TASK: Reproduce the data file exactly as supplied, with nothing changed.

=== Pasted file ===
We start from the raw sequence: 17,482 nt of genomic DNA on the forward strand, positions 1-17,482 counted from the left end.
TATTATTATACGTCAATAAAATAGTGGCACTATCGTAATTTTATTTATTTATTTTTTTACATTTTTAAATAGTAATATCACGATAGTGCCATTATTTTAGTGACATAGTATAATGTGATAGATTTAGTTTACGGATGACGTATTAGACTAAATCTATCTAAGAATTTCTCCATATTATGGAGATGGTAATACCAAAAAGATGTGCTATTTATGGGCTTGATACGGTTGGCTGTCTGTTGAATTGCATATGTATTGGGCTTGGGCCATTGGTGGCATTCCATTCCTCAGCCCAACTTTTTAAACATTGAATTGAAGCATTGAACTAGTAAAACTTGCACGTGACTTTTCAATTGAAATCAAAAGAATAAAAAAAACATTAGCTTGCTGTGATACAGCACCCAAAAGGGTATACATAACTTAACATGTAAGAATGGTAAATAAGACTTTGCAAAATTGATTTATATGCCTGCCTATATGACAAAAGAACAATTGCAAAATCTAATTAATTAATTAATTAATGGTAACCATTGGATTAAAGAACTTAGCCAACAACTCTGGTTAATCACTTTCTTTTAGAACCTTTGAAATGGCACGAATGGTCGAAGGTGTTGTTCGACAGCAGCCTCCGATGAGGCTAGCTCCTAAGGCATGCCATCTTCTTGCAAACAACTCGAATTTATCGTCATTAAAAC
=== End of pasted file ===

We start from the raw sequence: 17,482 nt of genomic DNA on the forward strand, positions 1-17,482 counted from the left end.
TATTATTATACGTCAATAAAATAGTGGCACTATCGTAATTTTATTTATTTATTTTTTTACATTTTTAAATAGTAATATCACGATAGTGCCATTATTTTAGTGACATAGTATAATGTGATAGATTTAGTTTACGGATGACGTATTAGACTAAATCTATCTAAGAATTTCTCCATATTATGGAGATGGTAATACCAAAAAGATGTGCTATTTATGGGCTTGATACGGTTGGCTGTCTGTTGAATTGCATATGTATTGGGCTTGGGCCATTGGTGGCATTCCATTCCTCAGCCCAACTTTTTAAACATTGAATTGAAGCATTGAACTAGTAAAACTTGCACGTGACTTTTCAATTGAAATCAAAAGAATAAAAAAAACATTAGCTTGCTGTGATACAGCACCCAAAAGGGTATACATAACTTAACATGTAAGAATGGTAAATAAGACTTTGCAAAATTGATTTATATGCCTGCCTATATGACAAAAGAACAATTGCAAAATCTAATTAATTAATTAATTAATGGTAACCATTGGATTAAAGAACTTAGCCAACAACTCTGGTTAATCACTTTCTTTTAGAACCTTTGAAATGGCACGAATGGTCGAAGGTGTTGTTCGACAGCAGCCTCCGATGAGGCTAGCTCCTAAGGCATGCCATCTTCTTGCAAACAACTCGAATTTATCGTCATTAAAAC